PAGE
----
UCONN-Stamford team was comprised of 3 presenters: Ignacio Gonzalez, Jonathan Herrick, and Brendan Armburst-Mulcahey. The team coach was Di Yang, (Stamford Business School MBA). The researchers who helped prepare the team for the competition were Aditya Dadavai, Sijie Hu, Lingyi Zhu, and Roma Roma (all in the Stamford Business School BPMA Program). Faculty advisors were professors Natalia Smirnova, Steven Lanza, Kanda Naknoi, and Oskar Harmon. The team benefited from practice sessions of challenging questions with volunteer members of the Fairfield Business Community.
The team participants shown in the picture at the awards ceremony at the FRBNY are (from left to right): Brendan Armburst-Mulcahey, Di Yang, Natalia Smirnova, Jonathan Herrick, Ignacio Gonzalez, Oskar Harmon.
The Economics Department Early College Experience Program held its annual workshop for teachers on November 1 at the Storrs Campus. The workshop was attended by 25 teachers from high schools across the state who hold the positions of instructor and preceptor of economics responsible for teaching high school students Principles of Microeconomics (Economics 1201), Principles of Macroeconomics (Economics 1202) and Essentials of Economics (Economics 1000) in their high school.
The teachers who attended, learned from a program they inspired by suggesting topics in the spring of 2018. Highlights of this year’s program included Professor Nishith Prakash presenting his work entitled “Gender, Crime and Punishment”, which provided a peek at original economics research. The teachers were excited by this work and raised numerous questions.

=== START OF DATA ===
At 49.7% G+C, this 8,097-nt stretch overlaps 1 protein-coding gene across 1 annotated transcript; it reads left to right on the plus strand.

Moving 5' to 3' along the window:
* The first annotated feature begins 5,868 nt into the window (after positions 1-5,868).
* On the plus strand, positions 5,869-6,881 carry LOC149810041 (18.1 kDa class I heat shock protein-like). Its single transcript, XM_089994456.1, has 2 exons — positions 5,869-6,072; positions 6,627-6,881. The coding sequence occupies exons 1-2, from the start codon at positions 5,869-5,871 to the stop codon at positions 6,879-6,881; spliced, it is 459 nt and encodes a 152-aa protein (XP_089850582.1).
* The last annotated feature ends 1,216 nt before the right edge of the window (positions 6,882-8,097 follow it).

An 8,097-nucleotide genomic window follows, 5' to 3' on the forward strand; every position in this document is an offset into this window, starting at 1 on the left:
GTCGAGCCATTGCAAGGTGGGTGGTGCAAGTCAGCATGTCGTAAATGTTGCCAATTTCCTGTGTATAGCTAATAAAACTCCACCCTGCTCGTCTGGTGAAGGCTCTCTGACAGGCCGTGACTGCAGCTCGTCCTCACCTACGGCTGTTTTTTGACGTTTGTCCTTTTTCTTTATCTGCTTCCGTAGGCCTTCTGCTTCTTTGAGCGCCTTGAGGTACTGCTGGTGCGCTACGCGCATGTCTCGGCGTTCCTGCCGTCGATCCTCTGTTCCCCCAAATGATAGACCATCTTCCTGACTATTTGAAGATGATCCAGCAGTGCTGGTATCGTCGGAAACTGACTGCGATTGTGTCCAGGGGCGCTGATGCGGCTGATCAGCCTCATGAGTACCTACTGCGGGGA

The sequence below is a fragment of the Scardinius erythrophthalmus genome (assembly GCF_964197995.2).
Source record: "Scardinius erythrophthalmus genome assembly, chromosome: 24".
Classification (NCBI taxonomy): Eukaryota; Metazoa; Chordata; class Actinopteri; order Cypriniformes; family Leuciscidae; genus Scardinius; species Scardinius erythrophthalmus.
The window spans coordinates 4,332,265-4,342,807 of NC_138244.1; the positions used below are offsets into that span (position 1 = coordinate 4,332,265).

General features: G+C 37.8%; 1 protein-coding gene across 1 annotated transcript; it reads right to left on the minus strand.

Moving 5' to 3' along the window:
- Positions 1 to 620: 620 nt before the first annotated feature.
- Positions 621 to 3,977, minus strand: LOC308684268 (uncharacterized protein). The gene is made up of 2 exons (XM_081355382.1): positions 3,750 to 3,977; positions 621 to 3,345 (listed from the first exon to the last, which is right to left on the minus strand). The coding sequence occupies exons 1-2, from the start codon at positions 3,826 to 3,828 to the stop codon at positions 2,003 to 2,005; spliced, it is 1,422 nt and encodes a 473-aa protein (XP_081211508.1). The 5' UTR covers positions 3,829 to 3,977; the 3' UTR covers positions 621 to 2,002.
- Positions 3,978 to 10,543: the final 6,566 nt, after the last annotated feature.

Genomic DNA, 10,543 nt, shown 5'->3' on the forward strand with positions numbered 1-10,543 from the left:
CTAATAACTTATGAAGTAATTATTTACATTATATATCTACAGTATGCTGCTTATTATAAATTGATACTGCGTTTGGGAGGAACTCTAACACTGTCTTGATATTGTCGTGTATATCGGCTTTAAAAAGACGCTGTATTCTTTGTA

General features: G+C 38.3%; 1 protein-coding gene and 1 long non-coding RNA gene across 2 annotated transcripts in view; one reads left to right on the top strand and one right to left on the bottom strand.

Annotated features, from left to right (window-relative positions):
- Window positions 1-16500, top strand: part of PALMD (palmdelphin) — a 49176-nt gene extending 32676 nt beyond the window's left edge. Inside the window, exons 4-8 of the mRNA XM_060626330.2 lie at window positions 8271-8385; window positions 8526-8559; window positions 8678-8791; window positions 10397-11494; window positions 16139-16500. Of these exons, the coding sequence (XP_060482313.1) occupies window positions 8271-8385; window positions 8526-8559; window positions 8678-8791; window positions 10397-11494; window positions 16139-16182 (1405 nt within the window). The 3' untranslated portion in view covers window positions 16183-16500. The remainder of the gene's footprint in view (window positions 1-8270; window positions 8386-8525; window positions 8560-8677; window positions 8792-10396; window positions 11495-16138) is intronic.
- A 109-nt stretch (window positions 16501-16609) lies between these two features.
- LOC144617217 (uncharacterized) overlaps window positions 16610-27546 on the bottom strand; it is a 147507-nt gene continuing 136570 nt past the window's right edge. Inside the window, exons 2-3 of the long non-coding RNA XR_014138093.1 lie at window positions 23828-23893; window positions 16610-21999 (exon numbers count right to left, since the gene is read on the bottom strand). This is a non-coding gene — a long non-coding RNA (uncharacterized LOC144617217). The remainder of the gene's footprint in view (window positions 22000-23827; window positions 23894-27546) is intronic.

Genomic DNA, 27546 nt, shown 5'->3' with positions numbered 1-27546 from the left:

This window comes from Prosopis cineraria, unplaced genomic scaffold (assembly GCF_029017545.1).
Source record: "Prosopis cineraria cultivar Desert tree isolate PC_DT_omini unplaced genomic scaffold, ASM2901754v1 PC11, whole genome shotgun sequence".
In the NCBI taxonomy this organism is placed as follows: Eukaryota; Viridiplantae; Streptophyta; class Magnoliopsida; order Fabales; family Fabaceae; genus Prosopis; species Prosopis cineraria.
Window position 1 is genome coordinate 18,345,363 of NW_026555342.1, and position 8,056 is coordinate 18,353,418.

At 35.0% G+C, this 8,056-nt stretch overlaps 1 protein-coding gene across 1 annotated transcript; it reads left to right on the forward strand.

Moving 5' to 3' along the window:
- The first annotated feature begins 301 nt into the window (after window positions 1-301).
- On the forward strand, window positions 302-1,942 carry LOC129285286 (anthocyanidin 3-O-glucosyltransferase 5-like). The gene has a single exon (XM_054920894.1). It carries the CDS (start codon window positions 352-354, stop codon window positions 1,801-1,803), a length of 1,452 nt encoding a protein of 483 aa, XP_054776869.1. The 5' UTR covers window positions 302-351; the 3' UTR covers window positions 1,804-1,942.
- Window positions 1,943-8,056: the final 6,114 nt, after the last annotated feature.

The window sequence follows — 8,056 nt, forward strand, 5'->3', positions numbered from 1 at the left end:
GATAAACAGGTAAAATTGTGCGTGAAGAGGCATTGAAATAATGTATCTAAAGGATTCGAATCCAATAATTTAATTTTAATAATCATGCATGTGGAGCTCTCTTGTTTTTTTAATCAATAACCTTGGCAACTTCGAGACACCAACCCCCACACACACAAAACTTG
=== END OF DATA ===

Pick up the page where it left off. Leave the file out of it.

Professor Prakash’s paper was followed by a presentation by Professor Natalia Smirnova (a UConn Economics Ph.D.) entitled “Oligarchs and Ivans: A Changing Russian Economy 1990-2020” in which Professor Smirnova provided both background and predictions for the modern Russian Economy including a look forward.
Professor Oskar R. Harmon, who is doing research and teaching about sports economics, presented an exciting session entitled “Sports Economics and Principals of Economics” over lunch. Professor Harmon was followed on the program by Mr. Paul Conant explaining the Kyoto Treaty to the teachers in a session titled “Kyoto and Beyond.”
ECE Economics Coordinator and Emeritus Professor of Economics Bill Alpert capped off the day with his discussion “Income Distribution: What’s the Matter?”
After continuing discussion the workshop was adjourned.
At the annual meeting of the American Association of University Professors in Washington DC, June 14-15, 2018, Professor Harmon participated in the panel: Taking a Knee, Raising a Fist: Race, Sport, and Politics in Historical Perspective, with Professors Joseph Cooper, Sport Management, and Jeffrey Ogbar, History.
The panel discussed free speech and social protest in sports from the historical, economic and cultural perspective. Professors Ogbar and Cooper looked at the intersection of Sports, Race and Politics traced from the advent of American organized sports in the 1880s to the social protest of Robeson and Ali. Professor Harmon presented results of a study of the effect of anthem protests on NFL gate attendance.